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Victim Of Florida Serial Killer Identified As Tampa Teen Who Disappeared In 1980

Authorities say that one of two previously unidentified victims of Billy Mansfield Jr. — a serial killer currently serving life for the murders of five people — was 16-year-old Theresa Fillingim. 

By Jax Miller
A police handout of cold case victim Theresa Fillingim

The identity of a serial killer's victim has been discovered, more than 40 years after her remains were found on his Florida property.

The Hernando County Sheriff’s Office descended onto the Spring Hill, Florida property of Billy Mansfield Jr. in the spring of 1981, where they found four sets of human remains, only two of which they were previously able to identity. On Wednesday, however, officials announced they’d finally identified one of the Jane Does as 16-year-old Theresa Caroline Fillingim.

Fillingim was reported missing by her sister on May 16, 1980, just one week shy of her 17th birthday, according to NBC Tampa affiliate WFLA-TV. Cold Case Detective George Loydgren said he believed Fillingim was abducted and murdered that same day.

“Forty-two years is a long time,” Fillingim’s sister, Margaret Johns, told reporters. “Life is short. It can be even shorter for some, and watch your back because there’s a lot of bad people out there that’ll do a lot of bad things to people.”

A police handout of Billy Mansfield Jr.

Billy Mansfield Jr. was the eldest son of convicted child molester William Mansfield Sr., according to WFLA-TV. The younger Mansfield was in and out of prison starting in mid-1970s — including a stint in Michigan in 1977 for sexual misconduct. He was released after only a few months after testifying against his cellmate.

While out on parole in that case, he assaulted two teenagers and found himself back in jail.

His other convictions included battery, kidnapping and sexual assault, according to the Tampa Bay Times.

After his release, Mansfield Jr. took up work at a mushroom farm in Santa Cruz, California where he lived with his brother, Gary. There, Mansfield Jr. met married mother-of-three Rene Saling, 29, at a tavern on Dec. 6, 1980.

The following day, passing motorists found Saling’s partially-clothed body in a drainage ditch in Watsonville, California, according to a 1980 article by the Santa Cruz Sentinel. A post-mortem examination revealed she was sexually assaulted and strangled to death.

Officials looked into the Mansfield brothers and arrested them in Nevada.

But as California authorities conducted their investigation into Saling’s murder, the high-profile coverage prompted an anonymous tipster to call authorities, imploring them to look for 21-year-old missing woman Sandra Graham at the Mansfields' family home in Florida. According to WFLA, Graham had been an employee at a community college and was last seen leaving a bar on April 27, 1980.

Between March and April 1981, officials unearthed four sets of skeletal remains from the Mansfields' 6-acre junkyard in Hernando County.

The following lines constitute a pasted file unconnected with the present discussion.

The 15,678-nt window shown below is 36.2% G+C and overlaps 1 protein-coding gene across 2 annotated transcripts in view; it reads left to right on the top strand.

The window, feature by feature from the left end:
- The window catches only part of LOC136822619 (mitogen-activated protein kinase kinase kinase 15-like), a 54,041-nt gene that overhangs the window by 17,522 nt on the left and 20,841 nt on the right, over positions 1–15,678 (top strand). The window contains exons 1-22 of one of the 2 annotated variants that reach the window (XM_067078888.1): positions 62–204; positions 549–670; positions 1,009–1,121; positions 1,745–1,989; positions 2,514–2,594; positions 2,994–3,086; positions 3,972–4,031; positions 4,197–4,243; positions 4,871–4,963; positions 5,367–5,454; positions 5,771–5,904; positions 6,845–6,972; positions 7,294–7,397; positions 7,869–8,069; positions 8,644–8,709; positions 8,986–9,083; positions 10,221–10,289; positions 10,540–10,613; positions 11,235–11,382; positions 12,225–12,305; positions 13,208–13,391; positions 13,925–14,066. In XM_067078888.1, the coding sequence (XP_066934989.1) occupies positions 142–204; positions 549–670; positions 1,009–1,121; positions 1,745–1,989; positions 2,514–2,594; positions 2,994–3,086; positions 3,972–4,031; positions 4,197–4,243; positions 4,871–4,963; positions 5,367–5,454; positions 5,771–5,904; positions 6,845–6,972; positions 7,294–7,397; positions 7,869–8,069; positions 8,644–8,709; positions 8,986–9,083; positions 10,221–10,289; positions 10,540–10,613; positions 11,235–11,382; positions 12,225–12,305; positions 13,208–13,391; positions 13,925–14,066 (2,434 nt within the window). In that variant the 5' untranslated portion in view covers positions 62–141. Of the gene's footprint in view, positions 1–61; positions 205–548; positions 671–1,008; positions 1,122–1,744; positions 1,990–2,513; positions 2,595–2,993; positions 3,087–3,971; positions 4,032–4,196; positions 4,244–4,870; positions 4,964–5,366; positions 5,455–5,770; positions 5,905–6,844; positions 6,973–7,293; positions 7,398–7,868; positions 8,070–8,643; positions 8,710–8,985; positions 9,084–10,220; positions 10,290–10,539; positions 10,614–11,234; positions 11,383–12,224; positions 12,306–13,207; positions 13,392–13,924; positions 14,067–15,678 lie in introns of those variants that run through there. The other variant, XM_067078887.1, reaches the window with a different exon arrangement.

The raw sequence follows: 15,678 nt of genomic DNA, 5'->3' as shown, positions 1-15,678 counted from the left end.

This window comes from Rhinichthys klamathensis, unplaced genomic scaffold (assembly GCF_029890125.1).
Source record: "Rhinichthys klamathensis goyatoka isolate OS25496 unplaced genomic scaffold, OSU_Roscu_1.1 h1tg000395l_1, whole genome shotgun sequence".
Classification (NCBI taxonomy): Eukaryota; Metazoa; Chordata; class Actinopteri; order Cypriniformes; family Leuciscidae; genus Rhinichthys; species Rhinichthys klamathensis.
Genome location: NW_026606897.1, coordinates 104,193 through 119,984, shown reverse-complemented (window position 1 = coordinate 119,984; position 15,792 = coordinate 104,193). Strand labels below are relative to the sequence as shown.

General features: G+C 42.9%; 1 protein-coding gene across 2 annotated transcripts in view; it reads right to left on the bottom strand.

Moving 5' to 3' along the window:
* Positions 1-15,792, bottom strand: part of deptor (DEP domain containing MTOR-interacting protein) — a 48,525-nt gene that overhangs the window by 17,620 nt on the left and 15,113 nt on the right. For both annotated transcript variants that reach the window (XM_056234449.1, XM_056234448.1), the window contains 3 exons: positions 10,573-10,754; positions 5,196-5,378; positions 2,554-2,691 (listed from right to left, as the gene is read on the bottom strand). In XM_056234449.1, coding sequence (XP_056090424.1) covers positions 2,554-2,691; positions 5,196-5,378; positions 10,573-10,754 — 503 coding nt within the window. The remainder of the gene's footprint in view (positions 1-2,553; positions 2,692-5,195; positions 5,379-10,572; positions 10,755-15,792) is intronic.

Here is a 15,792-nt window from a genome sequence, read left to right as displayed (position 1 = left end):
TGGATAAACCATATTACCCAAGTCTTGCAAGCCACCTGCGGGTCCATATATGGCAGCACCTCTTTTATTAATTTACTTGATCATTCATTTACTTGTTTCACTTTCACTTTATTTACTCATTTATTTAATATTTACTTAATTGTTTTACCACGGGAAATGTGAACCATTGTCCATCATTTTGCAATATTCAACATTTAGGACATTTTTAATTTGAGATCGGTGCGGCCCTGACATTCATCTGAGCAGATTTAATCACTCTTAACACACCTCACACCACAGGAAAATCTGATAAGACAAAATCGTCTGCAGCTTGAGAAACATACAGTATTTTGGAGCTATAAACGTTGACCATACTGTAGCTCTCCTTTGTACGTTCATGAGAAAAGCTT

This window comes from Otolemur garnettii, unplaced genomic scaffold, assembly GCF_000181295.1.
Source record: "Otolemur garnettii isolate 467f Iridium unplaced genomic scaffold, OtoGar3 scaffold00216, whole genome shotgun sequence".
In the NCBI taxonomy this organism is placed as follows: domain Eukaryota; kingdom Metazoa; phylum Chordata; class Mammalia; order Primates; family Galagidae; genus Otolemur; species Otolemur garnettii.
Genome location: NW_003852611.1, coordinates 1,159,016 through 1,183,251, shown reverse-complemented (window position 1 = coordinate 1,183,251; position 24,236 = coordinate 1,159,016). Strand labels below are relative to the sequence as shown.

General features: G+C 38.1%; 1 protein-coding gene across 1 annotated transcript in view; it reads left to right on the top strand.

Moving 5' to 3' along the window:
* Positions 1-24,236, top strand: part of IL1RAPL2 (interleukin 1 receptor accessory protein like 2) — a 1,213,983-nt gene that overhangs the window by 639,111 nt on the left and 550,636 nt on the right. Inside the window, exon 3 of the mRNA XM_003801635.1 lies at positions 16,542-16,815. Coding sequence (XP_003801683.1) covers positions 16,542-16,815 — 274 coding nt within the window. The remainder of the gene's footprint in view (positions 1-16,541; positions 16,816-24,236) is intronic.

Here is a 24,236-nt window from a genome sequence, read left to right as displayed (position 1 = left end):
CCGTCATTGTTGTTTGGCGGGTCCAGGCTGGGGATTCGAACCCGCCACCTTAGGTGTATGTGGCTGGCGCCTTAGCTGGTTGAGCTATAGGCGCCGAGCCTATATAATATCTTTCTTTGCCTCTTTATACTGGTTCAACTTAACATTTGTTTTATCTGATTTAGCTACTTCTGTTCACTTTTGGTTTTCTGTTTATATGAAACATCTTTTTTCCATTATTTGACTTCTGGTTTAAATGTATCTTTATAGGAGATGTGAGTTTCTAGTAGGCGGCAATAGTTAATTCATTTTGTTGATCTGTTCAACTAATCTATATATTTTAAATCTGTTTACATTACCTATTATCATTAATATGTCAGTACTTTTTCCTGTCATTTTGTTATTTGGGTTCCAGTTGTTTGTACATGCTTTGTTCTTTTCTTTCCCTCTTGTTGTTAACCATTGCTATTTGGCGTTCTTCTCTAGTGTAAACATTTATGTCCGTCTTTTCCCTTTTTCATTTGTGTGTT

The first of the discovered bodies remains a Jane Doe to this day. The two previously identified victims were Sandra Graham and 15-year-old Elaine Ziegler, an Ohio teen who disappeared from her family’s campsite near Brooksville, Florida, on Dec. 31, 1975.

According to court records obtained by the Tampa Bay Times, Mansfield Jr., Gary Mansfield, and William Mansfield Sr. sexually assaulted each victim, but Mansfield Jr. murdered and dismembered them.

Mansfield Jr. buried the women and teens in his yard, admitting that he wanted them close by. He never told police who the Jane Does were.

Hernando County officials eventually sought help using DNA to identify the bodies from the University of North Texas and Parabon NanoLabs.

The University of Northern Texas created a complete DNA profile of each victim from their extracted DNA in 2020, but entries into databases yielded no results.

The profiles were then sent to Parabon’s Snapshot to glean more information about what they might've looked like.

“Individual predictions were made for the victim’s ancestry, eye color, hair color, skin color, freckling and face shape,” the sheriff’s office stated. “Parabon’s research developed a profile that was utilized in the identification of the victim in this case.”

The recent identification gave Theresa Fillingim’s loved ones a sense of closure, according to WFLA.

“It gives me peace because I know I didn’t lose her. That she was taken,” said sister Margot Johns. “Now I can stop looking.”

Billy Mansfield Jr. was convicted of Saling’s murder in California and sentenced to 25 years to life, according to WFLA. He later pleaded guilty to murdering the four victims found in Florida and received four additional life sentences.

Mansfield Sr. was convicted in 1980 for dozens of sex-related charges, including the repeated assault of a 9-month-old girl, according to the Tampa Bay Times. He was released in 1990 but convicted on new charges in 2006. He remains on Florida's sex offender registry.

Gary Mansfield was charged with accessory after the fact for Saling’s murder, but he turned state’s witness and was relieved of the charge, according to ABC Orlando affiliate WFTV.

In 2020, Gary’s home — which is near the property where his brother killed his victims — was the subject of a drug bust, prompting Gary to lead authorities to something “suspicious” on the property.

The suspicious find would transpire to be more human remains, according to WFLA. Little could be found about the 2020 discovery, and Oxygen.com did not receive an immediate response from officials.

According to CBS Jacksonville affiliate WJAX-TV, William Mansfield Sr. lived at his other son's property during the 2020 search.

Jail records reviewed by Oxygen.com show Mansfield Jr., now 66, is still serving his life sentences at the California Health Care Facility in Stockton.